In my experience, and in the experiences of many families I know, the reverse is true: recovery happened when parents were empowered to "take charge" of their child's recovery, often with backing from a truly supportive team.

The best part of this book is the insurance section. Too bad Carlton didn't publish just that. Except for that one chapter, you’re better off reading Help Your Teenager Beat an Eating Disorder by James Lock and Daniel Le Grange or Eating With Your Anorexic by Laura Collins.


Fiona Marcella said...

Hmmmm- it doesn't sound altogether helpful and I shan't be rushing out to buy it. As someone whose daughter's eating disorder has lasted quite a time I'm not necessarily against literature that is realistic about the timescales and difficulties involved but I agree that parents new to this do not need to hear the horror stories, they need helpful hope. As for “The most important thing to remember is you cannot do this alone.” well, not to be tooooo cynical about this, someone who makes her living out of treatment would say this wouldn't she? I know that many families HAVE done it on their own. I'm not saying they should have to. My own (failed) attempt at Maudsley was undermined among other things by the extreme loneliness I felt during the process, but I like the idea of the multi-family approach now being used at the Maudsley itself where other families provide that support as much as the professionals. As slogans go, I'm not that keen on Janet Treasure's words to sufferers "only you can do it, but you cannot do it alone" either although I do see that it is supposed to mean "get your parents involved". In fact my favourite slogan that to me encapsulates the essence of collaborative care is "you can do it, we can help" - pity it comes from a commercial for diet soda!

Goodness, that's nearly as long as the post itself. Keep reading, keep reviewing.

Harriet said...

I agree, Marcella, that the profit motive alters things considerably. I'm sorry you felt so alone when you were doing Maudsley--no one should have to feel that alone.It is without doubt the hardest thing a family will ever do, or certainly one of them. What really burns me up is specialists and therapists who profess to be helping you but who subtly or not so subtly undermine the whole process. The world does NOT need more of that.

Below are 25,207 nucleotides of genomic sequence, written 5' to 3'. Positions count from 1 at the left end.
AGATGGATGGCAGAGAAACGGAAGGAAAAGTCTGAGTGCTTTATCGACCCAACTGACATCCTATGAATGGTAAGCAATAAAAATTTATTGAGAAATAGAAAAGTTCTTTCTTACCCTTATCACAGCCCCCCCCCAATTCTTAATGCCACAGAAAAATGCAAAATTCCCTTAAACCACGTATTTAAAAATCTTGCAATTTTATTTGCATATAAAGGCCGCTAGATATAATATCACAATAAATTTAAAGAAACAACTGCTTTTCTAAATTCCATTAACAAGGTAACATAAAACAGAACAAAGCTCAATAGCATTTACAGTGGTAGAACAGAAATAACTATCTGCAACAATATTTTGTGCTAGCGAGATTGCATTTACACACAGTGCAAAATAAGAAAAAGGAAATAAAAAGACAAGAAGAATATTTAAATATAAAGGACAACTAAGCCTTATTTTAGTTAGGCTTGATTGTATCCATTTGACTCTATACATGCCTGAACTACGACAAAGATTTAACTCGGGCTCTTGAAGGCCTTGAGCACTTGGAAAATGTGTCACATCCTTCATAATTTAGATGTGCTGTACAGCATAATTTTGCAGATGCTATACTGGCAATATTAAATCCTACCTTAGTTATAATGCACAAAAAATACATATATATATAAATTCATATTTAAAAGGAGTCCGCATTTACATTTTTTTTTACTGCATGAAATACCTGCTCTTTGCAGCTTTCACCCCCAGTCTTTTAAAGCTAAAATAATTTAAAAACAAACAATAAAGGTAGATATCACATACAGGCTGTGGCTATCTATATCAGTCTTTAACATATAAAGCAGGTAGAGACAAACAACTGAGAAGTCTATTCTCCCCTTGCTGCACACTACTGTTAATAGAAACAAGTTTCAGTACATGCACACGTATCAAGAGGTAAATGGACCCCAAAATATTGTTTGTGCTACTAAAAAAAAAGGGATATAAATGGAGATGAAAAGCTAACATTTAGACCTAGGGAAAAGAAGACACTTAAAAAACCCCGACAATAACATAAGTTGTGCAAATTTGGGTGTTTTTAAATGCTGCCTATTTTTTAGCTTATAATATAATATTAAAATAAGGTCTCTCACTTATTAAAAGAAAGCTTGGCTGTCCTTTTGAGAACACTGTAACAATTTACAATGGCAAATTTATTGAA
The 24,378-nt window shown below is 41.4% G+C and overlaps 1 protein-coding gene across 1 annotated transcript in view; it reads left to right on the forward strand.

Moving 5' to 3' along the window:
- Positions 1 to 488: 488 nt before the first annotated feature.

Anonymous said...

I don't understand why it's so bad if a professional has had an eating disorder at one period in their lifetime. If they are recovered-which is the likely case, if they've managed to pull themselves through an MD or RD or PhD program-what is the issue with that? They probably are very passionate in healing people with ED's, because they know what its like and are eager to help others recover. Whether or not they use traditional methodology in their treatment protocol is irrelevant, because nobody should be using someone who practices in that manner once they see them a few times. But then they find a psychologist, who has recovered from anorexia or bulimia or whatever eating disorder, and they are willing to assist those people in Maudsley or some sort of FBT.

THis may seem like a ramble but, I'm sorry, I just don't see an issue there if they are going to help without the psychobabble.

Harriet said...

If the therapist or specialist or doctor is in the approximately one-third of anorexics who truly fully recover, it's no problem at all; in fact as you point out it may be an asset. It may help them empathize with the person who has anorexia. And empathy is a very good thing in the right context.

But if they are in the approximately half who traditionally have not fully recovered, who continue to deal with e.d. thoughts and feelings and disordered eating, then I don't want them anywhere near my child. Or anyone's child.

Unfortunately I've seen this pretty close to home: pediatricians who are very close to anorexically thin themselves setting target weights that are way too low for teens in their care. Therapists who clearly have eating issues themselves unconsciously (or not) setting up "good food/bad food" dichotomies for their patients. Clinicians for whom being thin is an important part of their lives passing that attitude along (how can they not?) to their patients.

I suspect it's something like the high numbers of pyromaniacs who become firefighters: there's something dangerous, sometimes, about a person's attraction to the field, something that says more about her/his own pathology. And in that case, I really don't want them anywhere near a patient.

Anonymous said...

Thanks so much for a thoughtful review Harriet. It makes me very grateful that I found such good treatment providers when my daughter was ill. Our adolescent medicine specialist who encouraged us in Maudsley therapy and the supportive individual therapist my daughter saw were a big help to us. Sadly we also encountered some not-so-helpful professionals along the way--I've no doubt they were well intentioned but there were a few comments (from a pediatrician and from a psychiatrist we consulted for a second opinion) that created real difficulties.